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The British Royal Jewelry

A fun jewelry look at some of the eras of British Royalty

Posted February 18, 2021

I promise to talk about jewelry in this post, but I thought it would be fun to look at some of the eras of British Royalty, including the current British Sovereign, Queen Elizabeth II. We refer to some of the past eras as Georgian, Victorian, or Edwardian, but have you ever referred to the current reign of Queen Elizabeth II as the Elizabethan era? No? Me neither. Is it because we are past the stage of defining an era by the name of the current reigning British monarch? Does it go beyond that? Do we really even need monarchs and royalty anymore at all? We had an Elizabethan era already(1558–1603). Do we really need another? Does anyone care?

As I write this post, it is inauguration day in the United States. Our President is the only public official elected by the entire country. Our President is the only public official holding a national office who has term limits. Franklin D. Roosevelt died during his 4th term as President, and is still the only American President to be elected to a 4th term. Even at that, he served as President for only 12 years. As we all know, our President, and his influence is great. Imagine if our President could remain in office for forty or fifty, or even 60 years or more. Think of the influence that person would have over us all. Look at the table below. From Queen Anne in the early 1700's to Queen Elizabeth II, who sits on the British throne now, there have been only 11 Sovereigns over a period of 310 years! That is an average of 28 years, 2 months! Many of these Kings and Queens exercised great influence over the entire world.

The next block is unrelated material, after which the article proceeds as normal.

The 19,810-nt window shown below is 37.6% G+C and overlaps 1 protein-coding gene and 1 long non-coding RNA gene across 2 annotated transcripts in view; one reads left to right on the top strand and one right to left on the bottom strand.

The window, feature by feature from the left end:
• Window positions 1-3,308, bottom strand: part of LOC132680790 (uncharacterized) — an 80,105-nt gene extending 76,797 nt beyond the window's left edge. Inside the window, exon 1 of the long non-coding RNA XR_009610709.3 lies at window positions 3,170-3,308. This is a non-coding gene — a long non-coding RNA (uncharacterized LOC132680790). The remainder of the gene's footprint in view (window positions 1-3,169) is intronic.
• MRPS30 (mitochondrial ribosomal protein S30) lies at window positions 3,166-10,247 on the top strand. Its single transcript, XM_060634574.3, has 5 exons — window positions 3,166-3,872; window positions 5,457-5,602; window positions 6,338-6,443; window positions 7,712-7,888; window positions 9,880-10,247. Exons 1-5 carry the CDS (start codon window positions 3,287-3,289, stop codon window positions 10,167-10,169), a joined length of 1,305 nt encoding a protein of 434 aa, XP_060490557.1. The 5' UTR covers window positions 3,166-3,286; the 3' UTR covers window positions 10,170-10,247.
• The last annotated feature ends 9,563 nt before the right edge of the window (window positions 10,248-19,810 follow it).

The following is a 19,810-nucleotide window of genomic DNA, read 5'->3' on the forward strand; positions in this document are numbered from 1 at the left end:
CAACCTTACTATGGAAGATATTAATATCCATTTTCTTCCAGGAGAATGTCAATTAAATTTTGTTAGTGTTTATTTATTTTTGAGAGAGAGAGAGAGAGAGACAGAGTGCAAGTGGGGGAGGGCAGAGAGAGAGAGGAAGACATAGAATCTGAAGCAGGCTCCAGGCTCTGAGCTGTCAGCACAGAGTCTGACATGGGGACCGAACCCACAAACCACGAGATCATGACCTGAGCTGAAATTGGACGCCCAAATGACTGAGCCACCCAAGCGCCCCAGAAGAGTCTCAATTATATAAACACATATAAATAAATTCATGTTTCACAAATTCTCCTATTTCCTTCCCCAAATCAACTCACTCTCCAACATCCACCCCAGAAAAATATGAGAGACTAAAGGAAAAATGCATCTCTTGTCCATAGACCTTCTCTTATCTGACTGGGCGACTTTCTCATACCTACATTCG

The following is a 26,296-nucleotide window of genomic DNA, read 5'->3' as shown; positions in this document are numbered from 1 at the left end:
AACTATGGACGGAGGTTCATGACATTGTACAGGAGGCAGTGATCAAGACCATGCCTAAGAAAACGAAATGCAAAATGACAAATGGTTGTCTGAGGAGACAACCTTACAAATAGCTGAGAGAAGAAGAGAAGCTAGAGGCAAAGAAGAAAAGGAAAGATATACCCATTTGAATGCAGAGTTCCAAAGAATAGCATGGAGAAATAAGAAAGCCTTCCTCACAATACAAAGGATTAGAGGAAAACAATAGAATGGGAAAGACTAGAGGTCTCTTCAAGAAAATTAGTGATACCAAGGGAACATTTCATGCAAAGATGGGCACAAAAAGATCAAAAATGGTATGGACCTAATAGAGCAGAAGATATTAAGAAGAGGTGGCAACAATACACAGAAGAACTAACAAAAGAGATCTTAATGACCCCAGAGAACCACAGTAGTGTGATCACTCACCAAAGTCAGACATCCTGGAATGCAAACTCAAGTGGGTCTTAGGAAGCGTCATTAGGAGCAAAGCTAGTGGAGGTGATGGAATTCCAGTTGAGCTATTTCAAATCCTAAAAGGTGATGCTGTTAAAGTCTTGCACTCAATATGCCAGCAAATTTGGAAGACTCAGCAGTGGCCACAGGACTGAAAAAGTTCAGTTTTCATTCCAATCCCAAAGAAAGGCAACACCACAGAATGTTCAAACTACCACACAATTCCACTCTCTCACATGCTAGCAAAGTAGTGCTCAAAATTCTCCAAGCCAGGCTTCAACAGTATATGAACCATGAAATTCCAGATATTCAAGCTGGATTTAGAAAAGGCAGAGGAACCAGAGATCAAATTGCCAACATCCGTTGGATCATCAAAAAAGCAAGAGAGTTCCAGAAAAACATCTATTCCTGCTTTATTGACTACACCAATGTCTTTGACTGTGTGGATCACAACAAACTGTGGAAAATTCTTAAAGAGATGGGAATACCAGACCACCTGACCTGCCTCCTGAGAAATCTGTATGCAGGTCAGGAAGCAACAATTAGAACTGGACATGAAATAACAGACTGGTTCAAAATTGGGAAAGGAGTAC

During the original 'Elizabethan Age', Britain was expanding its power and influence around the world. Today's Elizabethan era (if we choose to call it that) is overseeing a time when Britain world dominance has been waning for decades. Britain no longer holds dominion over many countries, such as India, Burma, Ceylon and Palestine. They lost control of the Suez Canal in the 1950's. And the most recent evidence of the decline in the British empire was in 1997, when Hong Kong was handed back over to the Chinese. On Queen Elizabeth's coronation day in February of 1952 everything was still so very good for Britain. So good, in fact, that the announcement that a Brit, Sir Edmund Hillary, had ascended Mount Everest, was made on the day of the coronation. On that day, it was very good to be British. Ever since, the British empire has become smaller, and weaker.

The sad truth of Queen Elizabeth II's reign is that she has overseen the demise of Britain as a great global power, the transformation of culture and class, and the shrinking of the British economy. However, to her credit, there is a strong sense of British pride. Perhaps, this has become her most important challenge, to see that British pride lives on in the face of everything else. After all, it is the duty of the Queen (or King), to remain politically neutral. Their longevity is rooted in their avoidance of politics. Charles and his sons, at times, expose a political leaning on occasion. It is unwise to do that because they could lose the support of the half of their people who disagree, politically, and a dissolution of the monarchy would not be far behind. So, who is to blame for the fall of the British empire? Politicians, or a neutral Sovereign? I suppose that is a topic for another day.